While Apple appears to have delayed some of its bigger security projects—most notably, encrypting iCloud backups so that not even Apple can access them—it’s still showing serious ambition, sometimes in surprising places. The result will be an iOS and macOS experience that trades convenience for protection in a few key ways. Apple will introduce small frustrations now, to prevent large, even unfixable, frustrations down the road.
New in iOS 10 and macOS Sierra, Apple’s AirPrint is getting some welcomed improvements including ‘AirPrint Bluetooth Beacon’, the ability to create PDFs from the print panel in iOS, and support for multi-user and password-only printing.
As of this week, Apple's online higher education store in the U.K. now offers up to 10 percent off Macs and other qualifying purchases, whereas the discount was previously up to 15 percent off. [...] Apple also no longer includes three years of complimentary AppleCarewith Macs, with one year of phone support, and instead offers students 50 percent off the protection plan.
In order to do its job, a parental control utility needs to have low-level access to network and operating system functions. Apple's tight control over what iOS apps can do makes life tough for parental control vendors. FamilyTime Premium (for iPhone) is one of several recent releases that have managed to find ways to exert the necessary control. It does quite a bit, but many of its features aren't yet implemented.
Apple has also updated its App Analytics feature with data on App Store Impressions, allowing developers to tell how many times an app’s icon has been viewed in App Store search results, the Featured section of the App Store, the Top Charts, and the App Store product page.
We often mix up those concepts, simple and easy. They’re two different things. You hear this confusion sometimes after a successful strategy is revealed to be incredibly simple, when people respond by saying, “it can’t be that easy.” It’s not easy, it’s simple.
Apple Inc. violated the design patents of a Chinese device maker and may have to halt sales of its latest iPhones in Beijing, the city’s intellectual property authority ruled, handing the U.S. company its latest setback in a pivotal market.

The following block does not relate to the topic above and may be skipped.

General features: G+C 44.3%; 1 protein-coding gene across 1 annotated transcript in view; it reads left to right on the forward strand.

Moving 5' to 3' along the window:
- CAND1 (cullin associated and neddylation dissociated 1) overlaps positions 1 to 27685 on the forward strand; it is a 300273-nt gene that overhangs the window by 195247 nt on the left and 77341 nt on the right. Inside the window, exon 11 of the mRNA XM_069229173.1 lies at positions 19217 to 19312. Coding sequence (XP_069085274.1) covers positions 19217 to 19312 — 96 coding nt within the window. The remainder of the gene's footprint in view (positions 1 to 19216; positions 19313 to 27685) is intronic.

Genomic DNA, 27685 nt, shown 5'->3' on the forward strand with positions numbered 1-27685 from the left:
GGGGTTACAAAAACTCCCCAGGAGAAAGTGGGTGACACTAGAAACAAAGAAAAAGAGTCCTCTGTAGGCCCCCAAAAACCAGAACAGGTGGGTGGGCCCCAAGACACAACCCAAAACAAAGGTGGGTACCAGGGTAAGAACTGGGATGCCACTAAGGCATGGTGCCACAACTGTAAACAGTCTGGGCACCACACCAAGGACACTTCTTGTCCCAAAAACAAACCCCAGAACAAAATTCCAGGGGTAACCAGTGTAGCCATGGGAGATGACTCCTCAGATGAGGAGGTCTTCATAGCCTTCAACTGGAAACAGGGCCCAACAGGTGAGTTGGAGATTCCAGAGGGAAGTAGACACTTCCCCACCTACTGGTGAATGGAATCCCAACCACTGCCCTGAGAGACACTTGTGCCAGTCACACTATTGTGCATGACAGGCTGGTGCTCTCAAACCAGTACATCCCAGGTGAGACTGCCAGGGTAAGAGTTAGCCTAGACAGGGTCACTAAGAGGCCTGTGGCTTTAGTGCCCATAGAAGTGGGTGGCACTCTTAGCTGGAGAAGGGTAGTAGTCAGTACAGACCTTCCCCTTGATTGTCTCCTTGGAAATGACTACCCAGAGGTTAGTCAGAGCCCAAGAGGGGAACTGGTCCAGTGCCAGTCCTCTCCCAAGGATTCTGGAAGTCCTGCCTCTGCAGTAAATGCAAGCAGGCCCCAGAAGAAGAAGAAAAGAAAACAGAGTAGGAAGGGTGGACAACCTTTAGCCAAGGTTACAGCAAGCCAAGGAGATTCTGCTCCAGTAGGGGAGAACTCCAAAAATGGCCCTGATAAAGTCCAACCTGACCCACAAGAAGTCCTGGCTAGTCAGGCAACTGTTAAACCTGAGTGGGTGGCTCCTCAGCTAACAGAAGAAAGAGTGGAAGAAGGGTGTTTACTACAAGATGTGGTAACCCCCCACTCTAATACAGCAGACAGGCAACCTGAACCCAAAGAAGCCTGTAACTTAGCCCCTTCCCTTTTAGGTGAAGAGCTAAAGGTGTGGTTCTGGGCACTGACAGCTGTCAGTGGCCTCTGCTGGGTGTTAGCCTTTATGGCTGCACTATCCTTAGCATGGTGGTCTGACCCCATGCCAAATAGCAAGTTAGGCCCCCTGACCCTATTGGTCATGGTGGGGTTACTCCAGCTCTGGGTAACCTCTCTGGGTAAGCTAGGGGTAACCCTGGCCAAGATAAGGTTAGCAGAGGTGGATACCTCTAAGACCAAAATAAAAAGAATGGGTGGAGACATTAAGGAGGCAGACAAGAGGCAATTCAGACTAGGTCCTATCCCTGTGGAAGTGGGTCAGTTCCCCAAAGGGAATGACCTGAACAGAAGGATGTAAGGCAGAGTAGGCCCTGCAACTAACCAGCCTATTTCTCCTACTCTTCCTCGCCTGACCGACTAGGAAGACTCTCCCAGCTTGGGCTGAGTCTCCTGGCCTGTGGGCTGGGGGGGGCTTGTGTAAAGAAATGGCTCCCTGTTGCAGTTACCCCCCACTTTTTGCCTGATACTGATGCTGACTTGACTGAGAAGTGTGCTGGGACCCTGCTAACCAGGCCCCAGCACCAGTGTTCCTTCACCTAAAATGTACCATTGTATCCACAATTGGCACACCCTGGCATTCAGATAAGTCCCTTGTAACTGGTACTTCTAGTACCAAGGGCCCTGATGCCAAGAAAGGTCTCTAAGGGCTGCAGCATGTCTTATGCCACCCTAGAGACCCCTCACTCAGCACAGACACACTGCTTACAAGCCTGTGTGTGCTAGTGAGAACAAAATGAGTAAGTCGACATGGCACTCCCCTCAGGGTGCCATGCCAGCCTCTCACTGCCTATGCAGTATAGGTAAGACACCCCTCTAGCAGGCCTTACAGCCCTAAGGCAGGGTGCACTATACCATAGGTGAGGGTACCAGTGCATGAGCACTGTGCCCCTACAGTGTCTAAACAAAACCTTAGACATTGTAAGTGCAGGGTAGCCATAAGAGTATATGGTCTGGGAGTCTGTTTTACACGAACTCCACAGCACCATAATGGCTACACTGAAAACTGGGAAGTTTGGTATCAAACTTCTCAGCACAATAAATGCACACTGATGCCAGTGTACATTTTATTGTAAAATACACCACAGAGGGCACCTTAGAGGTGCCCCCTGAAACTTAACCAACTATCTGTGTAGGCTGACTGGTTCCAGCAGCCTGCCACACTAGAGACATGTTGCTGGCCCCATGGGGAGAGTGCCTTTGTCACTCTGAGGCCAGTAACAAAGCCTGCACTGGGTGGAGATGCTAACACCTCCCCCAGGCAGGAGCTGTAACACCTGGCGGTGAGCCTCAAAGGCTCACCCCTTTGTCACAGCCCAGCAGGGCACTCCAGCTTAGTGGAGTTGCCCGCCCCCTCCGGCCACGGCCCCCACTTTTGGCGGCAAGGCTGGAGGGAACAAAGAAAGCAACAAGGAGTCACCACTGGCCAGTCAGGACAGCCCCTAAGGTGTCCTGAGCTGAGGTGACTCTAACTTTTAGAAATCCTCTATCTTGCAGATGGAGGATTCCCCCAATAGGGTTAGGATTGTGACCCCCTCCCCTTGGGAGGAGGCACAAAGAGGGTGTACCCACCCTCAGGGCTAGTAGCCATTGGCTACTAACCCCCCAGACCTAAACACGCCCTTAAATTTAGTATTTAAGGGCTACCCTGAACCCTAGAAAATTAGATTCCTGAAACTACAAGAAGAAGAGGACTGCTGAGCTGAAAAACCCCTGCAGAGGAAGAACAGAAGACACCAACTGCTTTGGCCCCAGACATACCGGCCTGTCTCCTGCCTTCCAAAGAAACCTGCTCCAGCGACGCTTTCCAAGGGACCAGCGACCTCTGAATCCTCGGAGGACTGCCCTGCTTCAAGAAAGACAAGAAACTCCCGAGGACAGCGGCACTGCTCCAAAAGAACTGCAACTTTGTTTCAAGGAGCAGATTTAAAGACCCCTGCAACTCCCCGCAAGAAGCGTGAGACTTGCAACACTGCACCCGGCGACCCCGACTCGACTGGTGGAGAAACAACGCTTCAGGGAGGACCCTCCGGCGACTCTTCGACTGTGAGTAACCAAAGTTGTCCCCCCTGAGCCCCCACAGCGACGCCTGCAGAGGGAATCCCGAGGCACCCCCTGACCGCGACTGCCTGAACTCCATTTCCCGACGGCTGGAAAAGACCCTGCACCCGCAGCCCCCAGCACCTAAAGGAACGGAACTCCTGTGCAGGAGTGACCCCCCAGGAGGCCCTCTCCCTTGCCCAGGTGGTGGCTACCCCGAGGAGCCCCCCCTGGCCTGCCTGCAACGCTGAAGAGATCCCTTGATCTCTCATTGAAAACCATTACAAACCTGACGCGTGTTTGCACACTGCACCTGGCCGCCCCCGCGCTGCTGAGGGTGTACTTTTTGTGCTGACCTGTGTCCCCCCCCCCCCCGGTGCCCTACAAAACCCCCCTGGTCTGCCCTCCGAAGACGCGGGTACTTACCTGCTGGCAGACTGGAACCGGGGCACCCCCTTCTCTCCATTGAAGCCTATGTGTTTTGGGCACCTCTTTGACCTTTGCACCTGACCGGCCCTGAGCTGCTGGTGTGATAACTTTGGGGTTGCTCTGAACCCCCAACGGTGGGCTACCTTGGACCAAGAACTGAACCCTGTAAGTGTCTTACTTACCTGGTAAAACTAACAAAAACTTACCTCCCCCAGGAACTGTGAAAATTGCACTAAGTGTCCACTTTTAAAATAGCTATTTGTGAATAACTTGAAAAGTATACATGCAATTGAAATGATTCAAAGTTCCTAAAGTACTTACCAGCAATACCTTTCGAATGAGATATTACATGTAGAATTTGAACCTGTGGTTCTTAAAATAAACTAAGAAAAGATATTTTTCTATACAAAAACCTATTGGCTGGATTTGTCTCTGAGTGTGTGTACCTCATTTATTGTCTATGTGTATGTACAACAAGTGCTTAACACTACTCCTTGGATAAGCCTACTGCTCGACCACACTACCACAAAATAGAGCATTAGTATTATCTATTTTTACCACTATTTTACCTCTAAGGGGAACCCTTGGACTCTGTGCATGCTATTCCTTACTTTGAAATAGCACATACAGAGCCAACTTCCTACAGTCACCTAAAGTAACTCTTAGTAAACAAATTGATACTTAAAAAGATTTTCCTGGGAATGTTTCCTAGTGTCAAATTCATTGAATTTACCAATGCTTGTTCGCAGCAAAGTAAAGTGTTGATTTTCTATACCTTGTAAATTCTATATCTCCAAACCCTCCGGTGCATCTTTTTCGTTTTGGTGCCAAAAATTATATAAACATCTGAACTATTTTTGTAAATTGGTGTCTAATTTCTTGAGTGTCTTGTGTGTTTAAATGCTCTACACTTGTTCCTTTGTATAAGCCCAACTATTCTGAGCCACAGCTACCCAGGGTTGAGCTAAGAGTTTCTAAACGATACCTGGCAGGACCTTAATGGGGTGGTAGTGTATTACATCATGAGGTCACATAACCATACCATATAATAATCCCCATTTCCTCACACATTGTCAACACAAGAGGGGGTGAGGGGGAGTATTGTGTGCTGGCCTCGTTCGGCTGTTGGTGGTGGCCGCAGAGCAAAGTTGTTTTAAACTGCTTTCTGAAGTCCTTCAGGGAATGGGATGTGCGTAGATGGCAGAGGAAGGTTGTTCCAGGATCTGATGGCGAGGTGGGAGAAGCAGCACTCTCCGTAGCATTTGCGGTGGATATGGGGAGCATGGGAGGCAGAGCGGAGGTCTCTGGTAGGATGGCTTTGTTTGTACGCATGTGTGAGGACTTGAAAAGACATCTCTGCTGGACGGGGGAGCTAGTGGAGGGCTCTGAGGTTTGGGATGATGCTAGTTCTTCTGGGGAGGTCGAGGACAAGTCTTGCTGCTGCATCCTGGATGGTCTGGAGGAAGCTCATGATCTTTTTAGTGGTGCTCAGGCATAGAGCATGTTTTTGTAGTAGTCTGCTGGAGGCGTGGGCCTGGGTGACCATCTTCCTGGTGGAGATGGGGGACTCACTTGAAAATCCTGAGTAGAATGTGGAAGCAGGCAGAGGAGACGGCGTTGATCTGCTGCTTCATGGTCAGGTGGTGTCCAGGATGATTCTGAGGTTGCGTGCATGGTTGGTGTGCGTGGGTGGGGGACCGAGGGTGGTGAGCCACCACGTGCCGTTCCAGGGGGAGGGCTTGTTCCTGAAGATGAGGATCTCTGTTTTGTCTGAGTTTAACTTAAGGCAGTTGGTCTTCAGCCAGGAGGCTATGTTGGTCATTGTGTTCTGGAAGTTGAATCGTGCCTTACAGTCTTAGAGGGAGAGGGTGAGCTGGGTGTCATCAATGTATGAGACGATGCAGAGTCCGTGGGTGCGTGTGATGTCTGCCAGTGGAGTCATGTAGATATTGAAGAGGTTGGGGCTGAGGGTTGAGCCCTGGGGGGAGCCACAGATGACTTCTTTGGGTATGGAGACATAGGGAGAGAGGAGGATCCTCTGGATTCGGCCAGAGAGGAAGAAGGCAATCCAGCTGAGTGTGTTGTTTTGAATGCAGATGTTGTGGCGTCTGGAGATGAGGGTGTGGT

Supporters argue that this “on demand” economy offers those who choose to work for them the independence and flexibility to fit their work to their lifestyle, or supplement their income from another job. Uber’s UK chief, Jo Bertram, points out: “Over two-thirds of new people signing up to drive with Uber have been referred by an existing partner-driver because they love the freedom and flexibility.” While Deliveroo say they have more than 3,000 riders in the UK – a number that is rising weekly.
But maybe it’s not as simple as it seems: strikes and class actions by workers in the on-demand economy, along with government restrictions, seem to be popping up as quickly as new apps. So what is it really like working in the on-demand world? We asked four people about their experience.
You know what would make that bread better, that corn on the cob more delectable, that muffing more muffin-y? Butter. Yet apparently so many people have difficulty spreading butter evenly that multiple companies have come up with supposed solutions to this age-old problem.
Are these gadgets any better than heating a traditional knife under hot water and going at it? Is spreading butter so difficult that the average consumer must arm themselves with a drawer full of dedicated devices? We don’t know — all we know is that they exist — and here are a bunch of them.
Seems like any company doing business in China should simply treat any profits as bonus, and should have an expectation that, at any moment, the business can be wiped out.
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